The purpose of this study is to test the hypothesis that religious primes would influence intertemporal discounting behaviors in neurotypical older adults, but not in participants with Parkinson's disease (PD). Furthermore, we predicted that this priming effect would be related to functional connectivity within neural networks mediating religious cognition, decision-making, reward valuing, and prospection processes. Contrary to past research with young adults, we found a significant positive relationship between religiosity and discounting rates. Religious semantic primes did not reliably shift individual discounting rates. But religious controls did respond more quickly to intertemporal decisions under the religious priming condition than the neutral condition, compared to response time differences among the participants with PD. Differences in response time were significantly associated with functional connectivity between the nucleus accumbens and various regions, including the left anterior cingulate cortex and Brodmann areas 10 and 46 in the right dorsolateral prefrontal cortex. These results suggest that religious primes influence discounting behavior via dopaminergic meso-limbic and right dorsolateral prefrontal supporting cognitive valuation and prospection processes.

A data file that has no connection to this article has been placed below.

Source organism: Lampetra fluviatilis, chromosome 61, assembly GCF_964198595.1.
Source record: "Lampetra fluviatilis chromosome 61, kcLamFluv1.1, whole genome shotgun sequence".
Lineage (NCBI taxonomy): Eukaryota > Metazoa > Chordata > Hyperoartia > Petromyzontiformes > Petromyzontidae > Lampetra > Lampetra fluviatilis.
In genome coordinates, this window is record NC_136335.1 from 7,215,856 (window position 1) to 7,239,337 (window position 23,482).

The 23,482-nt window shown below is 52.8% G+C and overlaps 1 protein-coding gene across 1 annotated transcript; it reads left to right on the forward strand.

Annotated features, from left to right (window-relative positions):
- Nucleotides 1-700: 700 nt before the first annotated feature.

|Original language||English (US)|
|Number of pages||11|
|State||Published - Aug 1 2016|
Bibliographical noteFunding Information:
This research was supported by a Grant from The John Templeton Foundation titled “Neurology of Religious Cognition”, Grant number 29245 . We would also like to thank the many research assistants who helped in various stages of this project.
© 2016 Elsevier Ltd
Copyright 2019 Elsevier B.V., All rights reserved.
- Intertemporal discounting
- Religious cognition
- Religious priming